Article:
Book bombs reveal depths of Trump’s delusions in 2020


The excerpts also shed new light on Trump’s increasingly volatile state of mind in his final year. They portrayed a president obsessed with selfish conspiracy theories and surrounded by assistants who knew he was delusional but were too afraid to tell him the truth.

Here’s a breakdown of the latest bombs from the three books.

A slew of revelations came from ABC News reporter Jonathan Karl and his book “Betrayal”, which comes out in November. The first snippets were published in The Atlantic, with details of Trump’s inflexible attempts to get the Justice Department to join his electoral subversion efforts.
One of Trump’s staunchest allies was then Attorney General William Barr, but he broke with Trump over the legitimacy of the 2020 election. Barr has turned into something of a fact-checker, scrutinizing personally some of Trump’s electoral fraud theories, only to quickly debunk them as baseless. (Barr did so even though he often made equally dubious claims before election day.)

It all came to a head on December 1, when Trump summoned Barr to the Oval Office. According to the book, one of the attendees said that a red-faced Trump had “crazy eyes and manners,” yelled and yelled at Barr, and even started banging on the desk.

Trump went beyond the election and started hammering Barr for not prosecuting President Joe Biden’s son or former FBI Director James Comey – two of Trump’s most vilified political targets.

The book bolsters recent reports of emails sent to senior Justice Department officials by Trump (through his aide) and Trump’s chief of staff, coaxing them into hunting down electoral fraud. Trump responded to the snippet by attacking Barr and doubling down on his bogus allegations of voter fraud.

Trump’s nonchalance on January 6

Weeks after Trump’s collapse with Barr, his efforts to overturn the 2020 election results collapsed when a massive crowd of his supporters stormed the U.S. Capitol on January 6.

A new book by controversial journalist Michael Wolff includes details of what happened inside the White House while the Capitol was invaded. The book, “Landslide: The Final Days of the Trump Chairman,” will be released on July 27. Excerpts were published in New York magazine.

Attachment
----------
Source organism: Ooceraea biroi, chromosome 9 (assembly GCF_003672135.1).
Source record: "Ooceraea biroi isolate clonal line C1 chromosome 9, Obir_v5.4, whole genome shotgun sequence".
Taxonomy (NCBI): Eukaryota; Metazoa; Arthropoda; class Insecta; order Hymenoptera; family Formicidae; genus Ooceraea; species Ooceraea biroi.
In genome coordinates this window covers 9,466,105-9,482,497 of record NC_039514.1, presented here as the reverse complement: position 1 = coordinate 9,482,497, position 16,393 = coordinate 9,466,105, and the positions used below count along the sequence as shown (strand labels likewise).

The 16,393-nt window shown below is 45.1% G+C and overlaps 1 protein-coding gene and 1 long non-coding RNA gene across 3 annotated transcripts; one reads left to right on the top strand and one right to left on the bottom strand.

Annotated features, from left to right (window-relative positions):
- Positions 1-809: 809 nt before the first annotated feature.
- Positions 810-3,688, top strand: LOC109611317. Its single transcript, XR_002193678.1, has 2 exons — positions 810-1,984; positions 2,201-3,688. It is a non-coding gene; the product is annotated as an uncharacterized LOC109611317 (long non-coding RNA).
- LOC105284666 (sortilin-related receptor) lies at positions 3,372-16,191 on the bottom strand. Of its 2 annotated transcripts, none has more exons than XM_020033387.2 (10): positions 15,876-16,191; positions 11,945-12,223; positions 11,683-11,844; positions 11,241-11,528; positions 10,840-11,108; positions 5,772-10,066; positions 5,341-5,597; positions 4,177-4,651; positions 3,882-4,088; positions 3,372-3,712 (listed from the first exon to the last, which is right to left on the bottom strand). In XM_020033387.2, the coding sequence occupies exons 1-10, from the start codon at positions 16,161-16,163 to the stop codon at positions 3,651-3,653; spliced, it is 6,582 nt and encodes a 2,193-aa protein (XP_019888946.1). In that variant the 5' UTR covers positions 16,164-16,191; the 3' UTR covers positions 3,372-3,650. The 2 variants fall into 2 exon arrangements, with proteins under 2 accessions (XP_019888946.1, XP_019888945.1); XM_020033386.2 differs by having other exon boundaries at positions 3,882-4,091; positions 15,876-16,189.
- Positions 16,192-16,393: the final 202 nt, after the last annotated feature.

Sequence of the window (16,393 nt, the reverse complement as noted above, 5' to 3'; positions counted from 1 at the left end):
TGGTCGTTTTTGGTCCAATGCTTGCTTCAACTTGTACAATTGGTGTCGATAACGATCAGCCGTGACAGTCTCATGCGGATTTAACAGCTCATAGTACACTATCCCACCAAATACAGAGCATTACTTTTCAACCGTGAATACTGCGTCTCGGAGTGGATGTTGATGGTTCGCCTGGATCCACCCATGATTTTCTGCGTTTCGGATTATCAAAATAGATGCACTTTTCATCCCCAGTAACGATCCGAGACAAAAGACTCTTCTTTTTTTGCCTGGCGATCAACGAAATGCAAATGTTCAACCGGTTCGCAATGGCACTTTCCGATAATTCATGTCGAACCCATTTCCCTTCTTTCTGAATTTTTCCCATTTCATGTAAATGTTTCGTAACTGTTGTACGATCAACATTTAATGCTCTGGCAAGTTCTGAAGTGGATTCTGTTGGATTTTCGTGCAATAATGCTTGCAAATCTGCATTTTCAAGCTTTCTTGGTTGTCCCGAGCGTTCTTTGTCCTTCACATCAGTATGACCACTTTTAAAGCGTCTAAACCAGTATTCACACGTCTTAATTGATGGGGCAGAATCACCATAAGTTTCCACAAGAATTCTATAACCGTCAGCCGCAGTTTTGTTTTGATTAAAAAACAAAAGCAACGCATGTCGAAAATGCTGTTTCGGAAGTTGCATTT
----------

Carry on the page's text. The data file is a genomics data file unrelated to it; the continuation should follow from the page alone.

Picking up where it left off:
Trump’s senior advisers all knew Vice President Mike Pence would never agree to Trump’s unconstitutional plan to overturn the state results Biden won when Congress met to officially count the electoral votes. They knew Trump was going through a “mess,” but were too afraid to tell him his dreams of overturning the election were hopeless, Wolff reported.
Honig: Don't Buy Bill Barr's Latest Story About The Big Lie
Instead, Trump was stuck in a no-fact feedback loop with his longtime lawyer Rudy Giuliani, who led the unsuccessful effort to overturn the results at the local, state and federal levels. And Giuliani led Trump even deeper into electoral conspiracy theories, according to the book.
The book says Trump’s staff begged and begged him to publicly disown the violence on Capitol Hill. He waited for hours and his daughter Ivanka Trump reportedly even said the attack was just an “optical problem.” CNN had previously reported Trump’s reluctance to dismiss the crowd, including in a conversation that day with Parliamentary Minority Leader Kevin McCarthy.

Trump’s anger at social justice protests

A new book by Wall Street Journal reporter Michael Bender describes how Trump wanted to invoke insurgency law and use the military to quash social justice protests last summer, some of which escalated into riots in major cities . The forthcoming book, “Frankly, We Won This Election,” is scheduled for release on July 13. Axios reported some key snippets on Monday.
Bender reports that there was an unprecedented scream in the White House situation room between Trump and General Mark Milley, the chairman of the Joint Chiefs of Staff. Trump has exaggerated the level of violence, said he wanted to deploy the military in American cities and put Milley “in the driver’s seat.” But he was quickly reprimanded by Milley, in a jubilant argument.

” Damn it ! There’s a room full of lawyers here. Will someone inform them of my legal responsibilities? Milley told other officials in the situation room, according to the book.

Barr then told Trump that Milley was right – he couldn’t do what Trump wanted him to do.

In response to the snippet, Trump told Axios that the argument “never took place.” Bender said the incident was corroborated by “several senior administration officials” whom he interviewed.


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